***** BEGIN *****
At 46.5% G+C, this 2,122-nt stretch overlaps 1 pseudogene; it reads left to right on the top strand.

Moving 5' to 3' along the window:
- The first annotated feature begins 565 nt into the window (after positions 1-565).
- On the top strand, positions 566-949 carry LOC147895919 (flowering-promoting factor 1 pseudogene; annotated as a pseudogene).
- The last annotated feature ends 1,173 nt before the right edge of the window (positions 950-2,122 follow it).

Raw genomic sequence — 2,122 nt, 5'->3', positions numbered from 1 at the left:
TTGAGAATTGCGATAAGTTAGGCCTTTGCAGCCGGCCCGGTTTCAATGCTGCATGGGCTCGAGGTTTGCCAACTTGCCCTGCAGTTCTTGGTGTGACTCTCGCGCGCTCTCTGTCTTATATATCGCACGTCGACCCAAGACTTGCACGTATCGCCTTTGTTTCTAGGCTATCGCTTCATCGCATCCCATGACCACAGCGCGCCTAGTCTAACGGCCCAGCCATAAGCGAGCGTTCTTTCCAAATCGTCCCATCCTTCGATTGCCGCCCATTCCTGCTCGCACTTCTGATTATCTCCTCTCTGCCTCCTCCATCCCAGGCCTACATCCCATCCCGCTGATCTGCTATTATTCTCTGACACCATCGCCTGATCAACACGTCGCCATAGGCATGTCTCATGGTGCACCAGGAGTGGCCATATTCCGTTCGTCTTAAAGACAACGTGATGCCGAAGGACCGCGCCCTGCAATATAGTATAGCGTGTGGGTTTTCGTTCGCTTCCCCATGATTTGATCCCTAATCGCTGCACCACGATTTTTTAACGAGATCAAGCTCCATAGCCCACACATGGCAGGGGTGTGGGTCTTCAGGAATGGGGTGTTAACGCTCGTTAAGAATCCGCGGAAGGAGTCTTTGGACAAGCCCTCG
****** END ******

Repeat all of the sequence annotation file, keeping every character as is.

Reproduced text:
At 46.5% G+C, this 2,122-nt stretch overlaps 1 pseudogene; it reads left to right on the top strand.

Moving 5' to 3' along the window:
- The first annotated feature begins 565 nt into the window (after positions 1-565).
- On the top strand, positions 566-949 carry LOC147895919 (flowering-promoting factor 1 pseudogene; annotated as a pseudogene).
- The last annotated feature ends 1,173 nt before the right edge of the window (positions 950-2,122 follow it).

Raw genomic sequence — 2,122 nt, 5'->3', positions numbered from 1 at the left:
TTGAGAATTGCGATAAGTTAGGCCTTTGCAGCCGGCCCGGTTTCAATGCTGCATGGGCTCGAGGTTTGCCAACTTGCCCTGCAGTTCTTGGTGTGACTCTCGCGCGCTCTCTGTCTTATATATCGCACGTCGACCCAAGACTTGCACGTATCGCCTTTGTTTCTAGGCTATCGCTTCATCGCATCCCATGACCACAGCGCGCCTAGTCTAACGGCCCAGCCATAAGCGAGCGTTCTTTCCAAATCGTCCCATCCTTCGATTGCCGCCCATTCCTGCTCGCACTTCTGATTATCTCCTCTCTGCCTCCTCCATCCCAGGCCTACATCCCATCCCGCTGATCTGCTATTATTCTCTGACACCATCGCCTGATCAACACGTCGCCATAGGCATGTCTCATGGTGCACCAGGAGTGGCCATATTCCGTTCGTCTTAAAGACAACGTGATGCCGAAGGACCGCGCCCTGCAATATAGTATAGCGTGTGGGTTTTCGTTCGCTTCCCCATGATTTGATCCCTAATCGCTGCACCACGATTTTTTAACGAGATCAAGCTCCATAGCCCACACATGGCAGGGGTGTGGGTCTTCAGGAATGGGGTGTTAACGCTCGTTAAGAATCCGCGGAAGGAGTCTTTGGACAAGCCCTCG